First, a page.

Advising G20 finance ministers, meeting members of the British royal family and being singled out as one of Business Review Weekly’s Top 5 Young Entrepreneurs to Watch – it’s all in a day’s work for UTS alumna Priyanka Rao.
As CEO of manufacturing company Luxmy Furniture – a company established by her father in 1997 –there’s not much this 27 year old MBA graduate hasn’t already achieved. “When I finished my MBA my father offered me the rare chance to apply what I learned at business school immediately and directly. It was a no brainer,” she said. “My father also has an MBA so it’s an incredible learning experience working with him.”
"When I finished my MBA my father offered me the rare chance to apply what I learned at business school immediately and directly. It was a no brainer."
Priyanka’s role essentially began as leading strategic development initiatives for Luxmy, growing alternative revenue streams for the business in the face of a downturn in Australian manufacturing. She developed and launched a number of initiatives that saw Luxmy grow at a time their competitors were falling: joinery for commercial projects, flat-pack wholesale to retailers, and acquisition of established designer furniture company Woodmark, as well as innovative concept Evolvex.
The idea for Evolvex, where consumers can design their own high quality and unique flat-packed furniture through an online tool – and add to, rework or remake it in the future – came about after a purchase from a well-known flat-pack giant broke on the trip home from the store. The damaged item was taken to her father’s factory to be reinforced, and then customised, sparking an idea in Priyanka’s mind that led to Evolvex. The product garnered significant media attention for the business, and was awarded Best New Product and Product Innovation at the Australian Business Awards in 2012. It’s one of many accolades Priyanka has earned while building her business.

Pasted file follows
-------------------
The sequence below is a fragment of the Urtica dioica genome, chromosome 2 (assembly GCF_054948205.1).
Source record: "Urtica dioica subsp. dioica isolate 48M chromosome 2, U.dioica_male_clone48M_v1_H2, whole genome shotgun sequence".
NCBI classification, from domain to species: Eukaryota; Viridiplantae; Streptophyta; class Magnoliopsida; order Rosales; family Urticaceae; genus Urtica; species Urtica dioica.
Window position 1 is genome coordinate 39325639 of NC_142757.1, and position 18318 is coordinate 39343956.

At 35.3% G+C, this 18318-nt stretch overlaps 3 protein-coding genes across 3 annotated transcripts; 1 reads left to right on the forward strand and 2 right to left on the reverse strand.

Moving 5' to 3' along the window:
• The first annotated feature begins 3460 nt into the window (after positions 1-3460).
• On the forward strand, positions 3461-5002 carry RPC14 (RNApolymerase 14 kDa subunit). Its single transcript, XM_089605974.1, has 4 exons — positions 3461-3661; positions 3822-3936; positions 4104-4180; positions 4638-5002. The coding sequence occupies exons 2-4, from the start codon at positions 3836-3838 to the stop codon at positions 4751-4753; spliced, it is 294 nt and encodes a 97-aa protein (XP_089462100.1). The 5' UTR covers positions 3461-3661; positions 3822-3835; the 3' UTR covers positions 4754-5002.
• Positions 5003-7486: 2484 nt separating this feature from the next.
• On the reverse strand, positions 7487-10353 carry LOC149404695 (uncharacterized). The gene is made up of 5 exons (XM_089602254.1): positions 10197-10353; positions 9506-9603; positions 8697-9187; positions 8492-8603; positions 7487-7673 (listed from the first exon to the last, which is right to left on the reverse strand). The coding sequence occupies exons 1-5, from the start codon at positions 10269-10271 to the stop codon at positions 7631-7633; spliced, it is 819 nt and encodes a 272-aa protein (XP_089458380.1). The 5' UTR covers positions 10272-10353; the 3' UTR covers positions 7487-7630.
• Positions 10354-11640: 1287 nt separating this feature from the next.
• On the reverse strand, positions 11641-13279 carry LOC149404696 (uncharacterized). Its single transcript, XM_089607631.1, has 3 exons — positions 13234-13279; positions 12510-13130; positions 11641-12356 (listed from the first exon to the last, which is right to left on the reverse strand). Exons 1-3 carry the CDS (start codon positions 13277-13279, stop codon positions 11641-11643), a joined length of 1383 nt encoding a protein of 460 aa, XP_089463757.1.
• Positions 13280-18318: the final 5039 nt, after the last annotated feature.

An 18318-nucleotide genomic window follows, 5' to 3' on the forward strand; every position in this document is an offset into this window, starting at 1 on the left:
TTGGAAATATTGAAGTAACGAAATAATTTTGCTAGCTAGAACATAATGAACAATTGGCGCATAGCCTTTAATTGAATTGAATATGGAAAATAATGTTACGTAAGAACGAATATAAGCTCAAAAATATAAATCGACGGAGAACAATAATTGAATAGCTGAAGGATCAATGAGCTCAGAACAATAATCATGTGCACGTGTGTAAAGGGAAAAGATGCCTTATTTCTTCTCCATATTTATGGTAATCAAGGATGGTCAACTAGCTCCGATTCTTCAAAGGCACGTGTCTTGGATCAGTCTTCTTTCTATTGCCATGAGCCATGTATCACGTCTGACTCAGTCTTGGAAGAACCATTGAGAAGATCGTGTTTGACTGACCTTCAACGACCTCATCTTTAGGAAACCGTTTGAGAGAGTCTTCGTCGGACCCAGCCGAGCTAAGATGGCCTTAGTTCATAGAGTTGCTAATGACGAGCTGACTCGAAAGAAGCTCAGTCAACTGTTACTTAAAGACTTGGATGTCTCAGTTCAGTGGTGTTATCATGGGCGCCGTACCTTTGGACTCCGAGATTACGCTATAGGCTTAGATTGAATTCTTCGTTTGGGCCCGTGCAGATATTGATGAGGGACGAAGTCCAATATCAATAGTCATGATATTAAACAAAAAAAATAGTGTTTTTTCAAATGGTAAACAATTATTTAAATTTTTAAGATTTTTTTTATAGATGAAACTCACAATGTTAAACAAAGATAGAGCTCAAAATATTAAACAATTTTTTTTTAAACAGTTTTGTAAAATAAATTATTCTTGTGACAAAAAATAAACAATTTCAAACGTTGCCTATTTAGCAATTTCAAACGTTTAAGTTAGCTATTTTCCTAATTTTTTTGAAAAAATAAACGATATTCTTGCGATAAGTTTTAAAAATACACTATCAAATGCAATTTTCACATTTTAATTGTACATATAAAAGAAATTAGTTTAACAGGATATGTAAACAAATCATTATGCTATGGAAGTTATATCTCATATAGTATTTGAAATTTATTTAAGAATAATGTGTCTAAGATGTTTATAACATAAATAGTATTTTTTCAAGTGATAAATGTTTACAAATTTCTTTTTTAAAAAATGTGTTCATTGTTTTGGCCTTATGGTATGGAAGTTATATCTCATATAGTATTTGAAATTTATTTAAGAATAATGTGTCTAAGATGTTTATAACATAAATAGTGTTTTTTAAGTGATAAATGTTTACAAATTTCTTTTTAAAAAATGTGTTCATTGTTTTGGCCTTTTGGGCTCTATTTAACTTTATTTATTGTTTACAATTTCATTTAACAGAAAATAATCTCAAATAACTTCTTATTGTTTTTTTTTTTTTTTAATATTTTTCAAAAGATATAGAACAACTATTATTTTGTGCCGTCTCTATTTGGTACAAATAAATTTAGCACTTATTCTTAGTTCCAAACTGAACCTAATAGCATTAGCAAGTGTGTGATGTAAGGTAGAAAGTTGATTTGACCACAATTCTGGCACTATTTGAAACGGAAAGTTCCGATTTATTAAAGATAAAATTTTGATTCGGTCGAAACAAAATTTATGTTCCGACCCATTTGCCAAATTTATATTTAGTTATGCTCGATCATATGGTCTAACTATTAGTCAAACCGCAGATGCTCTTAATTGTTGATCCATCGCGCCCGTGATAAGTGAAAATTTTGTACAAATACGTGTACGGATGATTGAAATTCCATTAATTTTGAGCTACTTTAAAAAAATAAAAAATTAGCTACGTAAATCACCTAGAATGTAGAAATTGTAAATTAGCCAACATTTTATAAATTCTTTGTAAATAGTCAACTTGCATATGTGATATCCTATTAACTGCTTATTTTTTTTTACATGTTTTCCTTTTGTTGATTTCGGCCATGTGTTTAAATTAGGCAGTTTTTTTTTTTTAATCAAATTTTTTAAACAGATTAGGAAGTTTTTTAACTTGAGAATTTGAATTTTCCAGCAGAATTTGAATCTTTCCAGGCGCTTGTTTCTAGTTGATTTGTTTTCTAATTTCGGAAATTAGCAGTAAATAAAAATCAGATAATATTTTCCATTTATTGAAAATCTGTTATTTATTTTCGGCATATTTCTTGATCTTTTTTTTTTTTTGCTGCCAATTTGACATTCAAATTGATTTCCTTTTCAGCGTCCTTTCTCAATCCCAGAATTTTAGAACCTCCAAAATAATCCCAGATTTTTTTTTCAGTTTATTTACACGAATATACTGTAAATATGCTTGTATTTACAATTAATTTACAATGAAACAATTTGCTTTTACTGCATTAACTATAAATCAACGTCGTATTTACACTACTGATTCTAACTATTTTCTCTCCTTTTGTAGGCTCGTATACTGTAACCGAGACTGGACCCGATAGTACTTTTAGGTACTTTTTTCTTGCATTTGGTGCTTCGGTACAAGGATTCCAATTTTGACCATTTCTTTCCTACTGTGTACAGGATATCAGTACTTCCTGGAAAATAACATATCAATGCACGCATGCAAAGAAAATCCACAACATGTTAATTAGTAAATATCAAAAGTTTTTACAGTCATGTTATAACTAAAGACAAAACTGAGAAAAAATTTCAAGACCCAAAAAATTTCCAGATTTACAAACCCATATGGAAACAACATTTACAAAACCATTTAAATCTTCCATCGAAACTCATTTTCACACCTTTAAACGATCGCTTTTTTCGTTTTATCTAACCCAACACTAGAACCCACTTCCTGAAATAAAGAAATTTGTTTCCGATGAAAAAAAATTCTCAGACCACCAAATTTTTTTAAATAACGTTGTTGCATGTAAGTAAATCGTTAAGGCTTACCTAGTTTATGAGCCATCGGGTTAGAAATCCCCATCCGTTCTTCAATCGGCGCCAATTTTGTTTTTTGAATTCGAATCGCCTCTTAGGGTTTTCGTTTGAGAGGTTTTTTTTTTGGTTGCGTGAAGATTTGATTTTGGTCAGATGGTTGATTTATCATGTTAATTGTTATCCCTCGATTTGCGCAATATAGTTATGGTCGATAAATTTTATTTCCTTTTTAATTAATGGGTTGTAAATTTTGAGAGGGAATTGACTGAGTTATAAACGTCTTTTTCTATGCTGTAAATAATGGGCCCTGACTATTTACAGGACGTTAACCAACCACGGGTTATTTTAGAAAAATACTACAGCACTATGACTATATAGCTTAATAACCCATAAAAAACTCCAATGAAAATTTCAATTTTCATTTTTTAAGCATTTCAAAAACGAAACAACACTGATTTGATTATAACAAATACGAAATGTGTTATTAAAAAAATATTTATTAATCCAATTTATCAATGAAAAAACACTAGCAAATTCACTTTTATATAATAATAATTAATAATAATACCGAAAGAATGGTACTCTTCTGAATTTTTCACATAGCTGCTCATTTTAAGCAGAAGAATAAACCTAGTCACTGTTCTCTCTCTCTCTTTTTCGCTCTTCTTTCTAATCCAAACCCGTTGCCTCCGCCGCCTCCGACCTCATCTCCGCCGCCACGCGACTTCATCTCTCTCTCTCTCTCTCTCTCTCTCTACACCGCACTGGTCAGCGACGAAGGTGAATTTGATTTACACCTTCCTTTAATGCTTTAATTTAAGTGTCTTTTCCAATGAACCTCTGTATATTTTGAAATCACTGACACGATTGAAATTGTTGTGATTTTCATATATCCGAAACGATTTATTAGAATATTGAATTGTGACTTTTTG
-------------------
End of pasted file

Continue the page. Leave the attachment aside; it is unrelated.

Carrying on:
An interview late last year with Kochie’s Business Builders led to an amazing opportunity – an invitation from Treasurer Joe Hockey to represent Australian small business at a February meeting of the G20 finance ministers and central bankers. The group included two of the world’s most powerful women: US Federal Reserve chair Janet Yellen and International Monetary Fund director Christine Laguarde. “They were all interested in the size of the business and the sector I was in, to find out what it’s like to be an Australian manufacturer right now,” Priyanka told The Australian. “What I was trying to communicate was our competitive advantage came from specialisation and innovation; there was general agreement that definitely was Australia’s competitive advantage.”
It’s not her only brush with fame. Last year Priyanka was invited by Prime Minister Tony Abbott to meet Prince Harry at an exclusive reception at Kirribilli House, representing the Australian business community, and this month met the Duke and Duchess of Cambridge as they toured Australia with their son, Prince George.
But the her success hasn’t come without its challenges, like a steep learning curve of leadership and the difficult task of managing people a lot older than her. “I love every moment and don’t think I’d do it any other way,” she said.
Along with luck, opportunity and strong entrepreneurial networks, Priyanka sees her MBA as an integral part of her success. “It helps me think strategically and I can solve problems a lot quicker,” she said. “I also know when is the right time to bring in consultants to bridge knowledge gaps in my business. I took diverse subjects like project management and negotiation, all of which I use every day.”
We asked Priyanka what was next for her: “World domination,” she said. And at the rate she’s travelling, anything’s possible. Watch this space.
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